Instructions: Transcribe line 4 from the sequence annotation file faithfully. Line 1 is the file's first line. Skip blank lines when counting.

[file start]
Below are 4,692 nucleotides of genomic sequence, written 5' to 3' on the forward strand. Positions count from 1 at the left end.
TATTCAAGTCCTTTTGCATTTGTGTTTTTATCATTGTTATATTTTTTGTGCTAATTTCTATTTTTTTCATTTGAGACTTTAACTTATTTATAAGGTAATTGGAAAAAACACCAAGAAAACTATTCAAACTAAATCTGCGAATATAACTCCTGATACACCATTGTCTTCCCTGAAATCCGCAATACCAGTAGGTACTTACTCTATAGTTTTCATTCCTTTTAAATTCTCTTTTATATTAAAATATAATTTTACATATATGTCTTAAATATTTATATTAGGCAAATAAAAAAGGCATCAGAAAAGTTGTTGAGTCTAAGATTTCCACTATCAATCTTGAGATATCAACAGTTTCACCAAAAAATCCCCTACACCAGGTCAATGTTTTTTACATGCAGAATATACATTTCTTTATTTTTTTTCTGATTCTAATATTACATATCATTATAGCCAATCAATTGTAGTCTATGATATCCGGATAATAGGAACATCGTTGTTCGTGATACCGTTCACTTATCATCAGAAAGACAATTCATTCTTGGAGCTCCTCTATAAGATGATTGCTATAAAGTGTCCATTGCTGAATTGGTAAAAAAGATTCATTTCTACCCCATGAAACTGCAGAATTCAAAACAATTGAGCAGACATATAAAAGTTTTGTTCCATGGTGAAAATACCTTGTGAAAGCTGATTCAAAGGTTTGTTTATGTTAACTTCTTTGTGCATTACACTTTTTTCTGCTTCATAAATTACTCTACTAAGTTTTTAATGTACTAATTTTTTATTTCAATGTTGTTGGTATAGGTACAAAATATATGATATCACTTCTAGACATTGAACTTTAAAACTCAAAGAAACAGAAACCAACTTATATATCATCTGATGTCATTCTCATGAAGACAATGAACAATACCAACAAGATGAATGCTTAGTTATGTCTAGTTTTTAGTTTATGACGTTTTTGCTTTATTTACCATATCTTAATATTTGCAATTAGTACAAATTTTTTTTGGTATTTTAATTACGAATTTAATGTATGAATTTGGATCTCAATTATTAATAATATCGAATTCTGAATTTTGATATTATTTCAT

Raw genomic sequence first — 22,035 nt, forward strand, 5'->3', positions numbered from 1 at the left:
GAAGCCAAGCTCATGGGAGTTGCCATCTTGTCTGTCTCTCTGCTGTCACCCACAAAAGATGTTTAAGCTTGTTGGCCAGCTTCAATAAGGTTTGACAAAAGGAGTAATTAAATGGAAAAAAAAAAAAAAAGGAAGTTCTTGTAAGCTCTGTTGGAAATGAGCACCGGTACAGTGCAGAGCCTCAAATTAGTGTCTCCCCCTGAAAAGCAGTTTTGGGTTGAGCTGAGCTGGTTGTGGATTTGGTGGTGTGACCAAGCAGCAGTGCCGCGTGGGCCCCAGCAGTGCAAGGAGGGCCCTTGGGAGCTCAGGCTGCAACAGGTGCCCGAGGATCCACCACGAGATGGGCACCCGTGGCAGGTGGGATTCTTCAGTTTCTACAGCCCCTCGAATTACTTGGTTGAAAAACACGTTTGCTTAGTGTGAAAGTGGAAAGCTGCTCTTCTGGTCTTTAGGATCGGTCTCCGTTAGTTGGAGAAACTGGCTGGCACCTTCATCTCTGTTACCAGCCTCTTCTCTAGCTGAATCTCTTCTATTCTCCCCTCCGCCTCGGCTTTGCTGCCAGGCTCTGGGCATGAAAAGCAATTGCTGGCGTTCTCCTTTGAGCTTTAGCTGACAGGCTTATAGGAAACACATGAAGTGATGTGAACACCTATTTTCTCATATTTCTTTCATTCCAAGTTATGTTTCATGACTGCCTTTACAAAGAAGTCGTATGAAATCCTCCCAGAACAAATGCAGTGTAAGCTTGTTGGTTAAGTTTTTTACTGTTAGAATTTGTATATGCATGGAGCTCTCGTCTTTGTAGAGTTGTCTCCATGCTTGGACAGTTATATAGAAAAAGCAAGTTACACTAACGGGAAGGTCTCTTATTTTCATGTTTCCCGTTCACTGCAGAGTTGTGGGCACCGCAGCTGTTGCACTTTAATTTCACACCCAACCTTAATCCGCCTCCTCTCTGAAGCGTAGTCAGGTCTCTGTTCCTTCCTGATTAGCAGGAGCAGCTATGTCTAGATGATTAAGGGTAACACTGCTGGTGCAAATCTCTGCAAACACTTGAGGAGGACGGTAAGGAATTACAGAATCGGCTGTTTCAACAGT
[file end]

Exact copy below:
GAAGCCAAGCTCATGGGAGTTGCCATCTTGTCTGTCTCTCTGCTGTCACCCACAAAAGATGTTTAAGCTTGTTGGCCAGCTTCAATAAGGTTTGACAAAAGGAGTAATTAAATGGAAAAAAAAAAAAAAAGGAAGTTCTTGTAAGCTCTGTTGGAAATGAGCACCGGTACAGTGCAGAGCCTCAAATTAGTGTCTCCCCCTGAAAAGCAGTTTTGGGTTGAGCTGAGCTGGTTGTGGATTTGGTGGTGTGACCAAGCAGCAGTGCCGCGTGGGCCCCAGCAGTGCAAGGAGGGCCCTTGGGAGCTCAGGCTGCAACAGGTGCCCGAGGATCCACCACGAGATGGGCACCCGTGGCAGGTGGGATTCTTCAGTTTCTACAGCCCCTCGAATTACTTGGTTGAAAAACACGTTTGCTTAGTGTGAAAGTGGAAAGCTGCTCTTCTGGTCTTTAGGATCGGTCTCCGTTAGTTGGAGAAACTGGCTGGCACCTTCATCTCTGTTACCAGCCTCTTCTCTAGCTGAATCTCTTCTATTCTCCCCTCCGCCTCGGCTTTGCTGCCAGGCTCTGGGCATGAAAAGCAATTGCTGGCGTTCTCCTTTGAGCTTTAGCTGACAGGCTTATAGGAAACACATGAAGTGATGTGAACACCTATTTTCTCATATTTCTTTCATTCCAAGTTATGTTTCATGACTGCCTTTACAAAGAAGTCGTATGAAATCCTCCCAGAACAAATGCAGTGTAAGCTTGTTGGTTAAGTTTTTTACTGTTAGAATTTGTATATGCATGGAGCTCTCGTCTTTGTAGAGTTGTCTCCATGCTTGGACAGTTATATAGAAAAAGCAAGTTACACTAACGGGAAGGTCTCTTATTTTCATGTTTCCCGTTCACTGCAGAGTTGTGGGCACCGCAGCTGTTGCACTTTAATTTCACACCCAACCTTAATCCGCCTCCTCTCTGAAGCGTAGTCAGGTCTCTGTTCCTTCCTGATTAGCAGGAGCAGCTATGTCTAGATGATTAAGGGTAACACTGCTGGTGCAAATCTCTGCAAACACTTGAGGAGGACGGTAAGGAATTACAGAATCGGCTGTTTCAACAGT